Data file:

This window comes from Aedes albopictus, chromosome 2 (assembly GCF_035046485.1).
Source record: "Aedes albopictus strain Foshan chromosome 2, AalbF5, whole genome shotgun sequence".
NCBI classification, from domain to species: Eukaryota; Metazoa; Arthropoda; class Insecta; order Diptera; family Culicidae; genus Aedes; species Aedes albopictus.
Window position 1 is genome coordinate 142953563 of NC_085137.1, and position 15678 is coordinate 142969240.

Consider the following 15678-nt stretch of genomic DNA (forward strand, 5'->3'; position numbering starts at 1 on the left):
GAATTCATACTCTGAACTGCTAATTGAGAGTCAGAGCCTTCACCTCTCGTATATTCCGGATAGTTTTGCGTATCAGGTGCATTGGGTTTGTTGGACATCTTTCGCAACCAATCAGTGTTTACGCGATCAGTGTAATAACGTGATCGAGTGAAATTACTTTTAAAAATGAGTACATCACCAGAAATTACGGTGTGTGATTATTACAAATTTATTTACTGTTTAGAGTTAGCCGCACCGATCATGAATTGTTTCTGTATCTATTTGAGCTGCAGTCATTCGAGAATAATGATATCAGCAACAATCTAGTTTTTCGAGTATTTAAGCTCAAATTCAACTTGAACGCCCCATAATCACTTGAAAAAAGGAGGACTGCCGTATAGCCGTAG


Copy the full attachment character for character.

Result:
This window comes from Aedes albopictus, chromosome 2 (assembly GCF_035046485.1).
Source record: "Aedes albopictus strain Foshan chromosome 2, AalbF5, whole genome shotgun sequence".
NCBI classification, from domain to species: Eukaryota; Metazoa; Arthropoda; class Insecta; order Diptera; family Culicidae; genus Aedes; species Aedes albopictus.
Window position 1 is genome coordinate 142953563 of NC_085137.1, and position 15678 is coordinate 142969240.

Consider the following 15678-nt stretch of genomic DNA (forward strand, 5'->3'; position numbering starts at 1 on the left):
GAATTCATACTCTGAACTGCTAATTGAGAGTCAGAGCCTTCACCTCTCGTATATTCCGGATAGTTTTGCGTATCAGGTGCATTGGGTTTGTTGGACATCTTTCGCAACCAATCAGTGTTTACGCGATCAGTGTAATAACGTGATCGAGTGAAATTACTTTTAAAAATGAGTACATCACCAGAAATTACGGTGTGTGATTATTACAAATTTATTTACTGTTTAGAGTTAGCCGCACCGATCATGAATTGTTTCTGTATCTATTTGAGCTGCAGTCATTCGAGAATAATGATATCAGCAACAATCTAGTTTTTCGAGTATTTAAGCTCAAATTCAACTTGAACGCCCCATAATCACTTGAAAAAAGGAGGACTGCCGTATAGCCGTAG